Carrizo Oil & Gas Inc. has nearly completed a vertical test well in New York State’s portion of the Marcellus Shale and will make its next move in the play once geological samples are analyzed and regulatory uncertainty in the state clears.
According to permit data from the state Department of Environmental Conservation (DEC), Carrizo’s operator in the play — Carrizo (Marcellus) WV LLC — has drilled the Wetterling #1 well in Tioga County, in a rural area off McHenry Road and about three miles northeast of the Town of Owego.
Richard Hunter, Carrizo vice president of investor relations, told NGI’s Shale Daily the Wetterling well is being drilled to a depth of 5,000 feet and will target only the Marcellus. “We have no plans on turning it into a horizontal well,” Hunter said Thursday. “It’s simply an evaluation well for collecting rock properties. We’re going to log it and take a core, and that’s all we have planned to do.”
Although high-volume hydraulic fracturing (HVHF) is currently illegal in New York, drilling wells that don’t use the practice is legal.
The DEC had been working its way to a several-times delayed conclusion of supplemental generic environmental impact statement (SGEIS), begun in 2008 which effectively placed a moratorium on most of the shale development in the state (see Shale Daily, Dec. 10, 2010).
A decision was on HVHF was anticipated before the end of the year, but last month DEC Commissioner Joseph Martens asked Health Commissioner Nirav Shah to conduct a health impact analysis of the practice (see Shale Daily, Sept. 24). Industry analysts and others believe the decision will probably cause enough of a delay to require an additional public comment period (see Shale Daily, Oct. 4; Oct. 2).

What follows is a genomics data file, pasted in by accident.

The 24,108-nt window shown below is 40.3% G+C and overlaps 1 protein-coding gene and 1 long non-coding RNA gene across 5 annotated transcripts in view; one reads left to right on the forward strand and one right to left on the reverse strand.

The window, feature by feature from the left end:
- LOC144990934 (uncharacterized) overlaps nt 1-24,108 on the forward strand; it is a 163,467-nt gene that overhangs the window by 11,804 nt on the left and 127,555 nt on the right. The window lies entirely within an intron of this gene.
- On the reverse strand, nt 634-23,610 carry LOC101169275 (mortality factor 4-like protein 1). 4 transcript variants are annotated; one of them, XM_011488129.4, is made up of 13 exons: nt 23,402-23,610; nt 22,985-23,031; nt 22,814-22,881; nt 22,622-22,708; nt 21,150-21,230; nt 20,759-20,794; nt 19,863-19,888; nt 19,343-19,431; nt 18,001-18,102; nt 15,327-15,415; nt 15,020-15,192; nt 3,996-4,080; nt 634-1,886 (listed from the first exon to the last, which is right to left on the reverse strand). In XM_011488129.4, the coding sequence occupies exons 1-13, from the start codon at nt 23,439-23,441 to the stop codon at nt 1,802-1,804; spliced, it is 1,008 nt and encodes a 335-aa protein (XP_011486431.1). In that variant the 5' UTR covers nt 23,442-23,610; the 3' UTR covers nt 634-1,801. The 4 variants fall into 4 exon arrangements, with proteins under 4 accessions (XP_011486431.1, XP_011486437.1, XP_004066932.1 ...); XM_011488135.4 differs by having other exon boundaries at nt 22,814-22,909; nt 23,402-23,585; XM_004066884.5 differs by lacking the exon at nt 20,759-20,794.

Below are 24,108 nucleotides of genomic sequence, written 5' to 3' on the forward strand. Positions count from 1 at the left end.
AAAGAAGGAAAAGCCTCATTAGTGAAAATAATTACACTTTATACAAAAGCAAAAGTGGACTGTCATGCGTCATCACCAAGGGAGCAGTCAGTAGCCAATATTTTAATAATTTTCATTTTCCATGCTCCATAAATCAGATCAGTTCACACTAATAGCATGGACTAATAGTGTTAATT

Geologic data and regulatory uncertainty aside, Hunter said Carrizo would be very interested in drilling in New York State if it appeared profitable.
“Certainly we would be interested if all of those things are the case,” Hunter said. “But we don’t think this is going to happen anytime soon. And there is a good possibility that by the time all of these things come to be true, all of our leases will have expired.”
Last year Carrizo formed a joint venture (JV) with a private equity company, Avista Capital Partners (see Shale Daily, Oct. 3, 2011). Its first acquisition was 15,000 net acres in the Utica Shale in eastern Ohio and northwestern Pennsylvania.
Hunter said Carrizo owns a 50% interest in 16,000 net acres in New York State. He said the leasehold lies in three counties — Broome, Chemung and Tioga — all of which have been mentioned as potential development counties by Gov. Andrew Cuomo (see Shale Daily, June 14).
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